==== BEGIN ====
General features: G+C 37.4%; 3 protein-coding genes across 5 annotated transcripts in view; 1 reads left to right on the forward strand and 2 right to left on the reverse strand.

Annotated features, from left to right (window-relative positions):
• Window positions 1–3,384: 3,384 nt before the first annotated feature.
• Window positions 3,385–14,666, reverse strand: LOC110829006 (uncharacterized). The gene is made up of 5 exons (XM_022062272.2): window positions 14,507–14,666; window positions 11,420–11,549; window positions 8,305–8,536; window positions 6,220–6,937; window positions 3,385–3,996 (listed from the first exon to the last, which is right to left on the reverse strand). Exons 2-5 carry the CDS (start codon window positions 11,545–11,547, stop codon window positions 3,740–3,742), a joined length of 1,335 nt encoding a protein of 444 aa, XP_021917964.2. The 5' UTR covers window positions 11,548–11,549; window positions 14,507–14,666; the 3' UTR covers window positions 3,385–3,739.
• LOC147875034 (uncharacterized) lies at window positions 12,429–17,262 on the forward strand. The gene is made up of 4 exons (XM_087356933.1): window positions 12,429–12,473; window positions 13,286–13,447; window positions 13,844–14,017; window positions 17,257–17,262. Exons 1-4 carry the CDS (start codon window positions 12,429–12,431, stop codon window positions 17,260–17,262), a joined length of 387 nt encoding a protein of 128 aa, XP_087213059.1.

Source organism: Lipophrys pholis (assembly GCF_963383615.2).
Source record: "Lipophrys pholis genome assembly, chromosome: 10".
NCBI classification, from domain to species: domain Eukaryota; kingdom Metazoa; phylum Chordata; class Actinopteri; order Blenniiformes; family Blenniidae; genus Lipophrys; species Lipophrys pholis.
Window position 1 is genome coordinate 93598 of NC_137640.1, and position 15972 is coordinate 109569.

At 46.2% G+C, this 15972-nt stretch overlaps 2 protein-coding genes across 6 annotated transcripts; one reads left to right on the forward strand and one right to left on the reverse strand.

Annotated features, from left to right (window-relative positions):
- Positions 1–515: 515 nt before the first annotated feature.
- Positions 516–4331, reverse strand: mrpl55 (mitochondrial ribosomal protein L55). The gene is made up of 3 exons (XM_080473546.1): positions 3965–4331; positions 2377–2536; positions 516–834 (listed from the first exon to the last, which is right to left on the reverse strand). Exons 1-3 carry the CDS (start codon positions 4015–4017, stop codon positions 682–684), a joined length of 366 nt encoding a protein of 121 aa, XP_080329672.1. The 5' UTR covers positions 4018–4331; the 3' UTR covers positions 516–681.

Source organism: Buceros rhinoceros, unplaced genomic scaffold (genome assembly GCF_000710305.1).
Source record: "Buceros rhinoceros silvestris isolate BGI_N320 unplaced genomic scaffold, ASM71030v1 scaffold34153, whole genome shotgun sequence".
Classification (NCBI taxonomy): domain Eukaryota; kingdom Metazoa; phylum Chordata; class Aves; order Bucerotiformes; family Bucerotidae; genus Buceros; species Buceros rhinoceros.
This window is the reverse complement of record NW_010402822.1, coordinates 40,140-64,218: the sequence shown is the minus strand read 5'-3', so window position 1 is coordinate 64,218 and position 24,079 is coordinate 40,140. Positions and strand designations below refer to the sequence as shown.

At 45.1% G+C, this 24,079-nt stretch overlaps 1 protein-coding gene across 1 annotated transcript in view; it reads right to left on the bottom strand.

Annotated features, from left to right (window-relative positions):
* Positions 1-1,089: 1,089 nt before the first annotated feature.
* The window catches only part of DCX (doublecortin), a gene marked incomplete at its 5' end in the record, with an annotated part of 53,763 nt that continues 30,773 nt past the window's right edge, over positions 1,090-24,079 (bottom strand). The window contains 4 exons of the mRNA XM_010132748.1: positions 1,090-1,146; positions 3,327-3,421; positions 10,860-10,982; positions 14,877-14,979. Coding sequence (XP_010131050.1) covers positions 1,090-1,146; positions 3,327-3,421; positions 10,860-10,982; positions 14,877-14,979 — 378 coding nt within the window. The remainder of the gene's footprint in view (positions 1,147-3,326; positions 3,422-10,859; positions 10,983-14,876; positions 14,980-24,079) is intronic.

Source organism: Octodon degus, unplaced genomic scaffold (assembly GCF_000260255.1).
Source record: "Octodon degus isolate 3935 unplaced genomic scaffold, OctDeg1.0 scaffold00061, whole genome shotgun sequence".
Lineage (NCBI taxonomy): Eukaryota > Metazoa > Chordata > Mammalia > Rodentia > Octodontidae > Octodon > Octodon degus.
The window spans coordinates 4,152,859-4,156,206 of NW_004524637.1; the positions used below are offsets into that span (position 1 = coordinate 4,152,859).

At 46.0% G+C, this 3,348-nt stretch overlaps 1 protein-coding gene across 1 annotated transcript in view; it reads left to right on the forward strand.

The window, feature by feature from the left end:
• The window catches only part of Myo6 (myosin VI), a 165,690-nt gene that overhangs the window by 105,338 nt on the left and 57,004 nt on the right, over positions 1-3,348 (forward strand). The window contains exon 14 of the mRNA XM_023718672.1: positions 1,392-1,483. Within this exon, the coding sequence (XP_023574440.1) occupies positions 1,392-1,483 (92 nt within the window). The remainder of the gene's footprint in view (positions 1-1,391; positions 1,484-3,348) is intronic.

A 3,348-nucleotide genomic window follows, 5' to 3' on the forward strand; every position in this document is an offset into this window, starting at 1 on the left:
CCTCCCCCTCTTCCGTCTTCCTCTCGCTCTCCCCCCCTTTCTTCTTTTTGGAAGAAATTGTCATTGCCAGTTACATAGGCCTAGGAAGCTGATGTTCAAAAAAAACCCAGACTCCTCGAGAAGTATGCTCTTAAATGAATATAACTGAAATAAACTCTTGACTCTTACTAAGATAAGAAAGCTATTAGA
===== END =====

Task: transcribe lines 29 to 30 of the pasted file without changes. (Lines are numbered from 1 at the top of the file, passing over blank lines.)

A 3,348-nucleotide genomic window follows, 5' to 3' on the forward strand; every position in this document is an offset into this window, starting at 1 on the left:
CCTCCCCCTCTTCCGTCTTCCTCTCGCTCTCCCCCCCTTTCTTCTTTTTGGAAGAAATTGTCATTGCCAGTTACATAGGCCTAGGAAGCTGATGTTCAAAAAAAACCCAGACTCCTCGAGAAGTATGCTCTTAAATGAATATAACTGAAATAAACTCTTGACTCTTACTAAGATAAGAAAGCTATTAGA